A life spent in Boyd or Greenup counties is expected to be longer than one spent in neighboring Kentucky counties.

Life expectancy is perhaps the most basic measure of a community’s overall health. Health researchers say that’s due to a complex web of factors that influence health: opportunities for education and jobs, safe and affordable housing, availability of nutritious food and places for physical activity, and access to health care, child care and social services.

Life expectancy in Boyd and Greenup counties is 75 years, a year short of the state average. Expectancies in neighboring counties are 74 in Lewis and Carter and 73 in Lawrence. Morgan is the only Eastern Kentucky county on par with state average. Oldham County has the highest life expectancy, 79.

The numbers are on a Kentucky life expectancy map released Monday by researchers at the Virginia Commonwealth University Center on Society and Health and the Robert Wood Johnson Foundation. It shows that chances to lead a long and healthy life can vary dramatically by county.

“Health differences between communities are rarely due to a single cause,” the researchers said in a press release. “The health differences shown in these maps aren’t unique to one area. We see them in big cities, small towns, and rural areas across America,” said Derek Chapman, the VCU center’s associate director for research.

The map is the latest effort by the Robert Wood Johnson Foundation to raise public awareness of the many factors that shape health, particularly social and economic factors.

Another is the County Health Rankings, done annually by the University of Wisconsin Population Health Institute. The rankings are not comprehensive explanations of life expectancy, but they offer helpful correlations.

Boyd County ranks 51st out of 120 Kentucky counties in overall health outcomes and 34th in factors that influence those outcomes. About 37 percent of the county’s residents are obese, compared to 32 percent statewide. However, the county scores high in clinical care; it has a primary care physician for every 920 residents; the statewide ratio is 1,500 to 1.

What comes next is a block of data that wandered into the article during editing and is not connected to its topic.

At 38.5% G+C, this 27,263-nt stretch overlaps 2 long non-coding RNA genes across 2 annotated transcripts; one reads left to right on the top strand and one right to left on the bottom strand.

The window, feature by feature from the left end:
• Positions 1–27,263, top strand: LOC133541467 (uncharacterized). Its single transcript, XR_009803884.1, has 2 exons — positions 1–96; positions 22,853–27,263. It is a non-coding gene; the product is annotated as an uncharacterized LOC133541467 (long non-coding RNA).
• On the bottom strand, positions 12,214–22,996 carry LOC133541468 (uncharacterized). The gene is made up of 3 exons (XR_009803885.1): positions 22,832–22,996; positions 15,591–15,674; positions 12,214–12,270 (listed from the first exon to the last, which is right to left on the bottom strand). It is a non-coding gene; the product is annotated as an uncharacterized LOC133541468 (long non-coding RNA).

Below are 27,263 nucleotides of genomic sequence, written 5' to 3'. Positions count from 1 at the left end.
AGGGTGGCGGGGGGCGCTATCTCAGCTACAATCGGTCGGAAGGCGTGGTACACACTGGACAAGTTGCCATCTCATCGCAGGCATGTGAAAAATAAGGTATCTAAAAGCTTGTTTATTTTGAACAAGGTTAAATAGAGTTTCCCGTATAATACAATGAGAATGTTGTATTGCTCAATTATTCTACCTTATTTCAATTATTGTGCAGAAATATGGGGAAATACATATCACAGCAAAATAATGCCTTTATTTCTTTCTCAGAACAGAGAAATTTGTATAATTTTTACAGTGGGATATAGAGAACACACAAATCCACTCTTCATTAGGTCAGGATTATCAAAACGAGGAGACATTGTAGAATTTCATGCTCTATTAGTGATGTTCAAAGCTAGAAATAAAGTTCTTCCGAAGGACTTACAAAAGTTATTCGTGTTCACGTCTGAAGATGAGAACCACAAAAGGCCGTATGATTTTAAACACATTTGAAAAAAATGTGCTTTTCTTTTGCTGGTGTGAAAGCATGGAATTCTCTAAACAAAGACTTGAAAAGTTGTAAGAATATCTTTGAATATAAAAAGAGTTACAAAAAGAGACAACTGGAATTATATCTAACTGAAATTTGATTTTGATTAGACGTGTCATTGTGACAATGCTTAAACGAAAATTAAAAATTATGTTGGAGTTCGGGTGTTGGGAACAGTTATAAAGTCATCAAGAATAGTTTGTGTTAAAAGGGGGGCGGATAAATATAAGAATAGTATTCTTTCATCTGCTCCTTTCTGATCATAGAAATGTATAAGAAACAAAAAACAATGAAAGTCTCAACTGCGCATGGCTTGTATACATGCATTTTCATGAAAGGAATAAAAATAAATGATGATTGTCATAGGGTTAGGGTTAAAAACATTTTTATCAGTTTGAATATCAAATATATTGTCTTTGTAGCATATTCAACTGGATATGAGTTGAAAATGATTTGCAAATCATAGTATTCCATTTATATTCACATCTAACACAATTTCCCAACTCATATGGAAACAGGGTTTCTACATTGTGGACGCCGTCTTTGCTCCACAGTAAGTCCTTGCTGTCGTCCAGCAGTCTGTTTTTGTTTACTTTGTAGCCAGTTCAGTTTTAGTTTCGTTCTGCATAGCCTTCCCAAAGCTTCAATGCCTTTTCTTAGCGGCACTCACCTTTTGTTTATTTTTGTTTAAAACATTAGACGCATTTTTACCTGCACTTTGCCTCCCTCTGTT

Greenup County fares even better in the rankings: 46th in health outcomes and 25th in health factors. It has a slightly higher rate of obesity (38 percent) than the state, but its percentage of children living in poverty, smoking and teen births are all below state averages.

Both counties are more highly ranked relative to their Ohio and West Virginia counterparts. Lawrence County ranks 82nd out of 88 Ohio counties in overall health outcomes, with high rates of obesity. Scioto County ranks 83rd, with high rates of obesity, smoking and children living in poverty.

Wayne County ranks 43rd out of 55 West Virginia counties in overall health outcomes. It has a greater obese population than the state as a whole, as well as fewer physically active residents.

The complete rankings for Boyd County are available at http://www.countyhealthrankings.org/app/kentucky/2016/rankings/boyd/county/outcomes/overall/snapshot.

The rankings for Greenup County are available at http://www.countyhealthrankings.org/app/kentucky/2016/rankings/greenup/county/outcomes/overall/snapshot.

The Kentucky Department for Public Health says it and partners have several efforts underway to tackle the many factors that shape health:

-Promotion of farmers’ markets and their acceptance of federal food assistance benefits such as SNAP, WIC and Senior Farmers’ Market Nutrition Program Vouchers, incentive programs to help with affordability and community outreach.

-Promotion of walking and walkability by providing communities with targeted training and technical assistance to develop pedestrian plans.

-Protecting youth from tobacco exposure through the “100 percent Tobacco Free Schools” program, which provides guidance to districts that wish to reduce tobacco use by students and staff.

Experts say local efforts are needed, too.

“We must build a society where everyone, no matter where they live, the color of their skin, their financial or family situation, has the opportunity to lead a productive, healthy life,” said RWJF President and CEO Risa Lavizzo-Mourey.  “There’s no one-size-fits-all solution. Each community must chart its own course, and every person has a role to play in achieving better health in their homes, their communities, their schools and their workplaces.”

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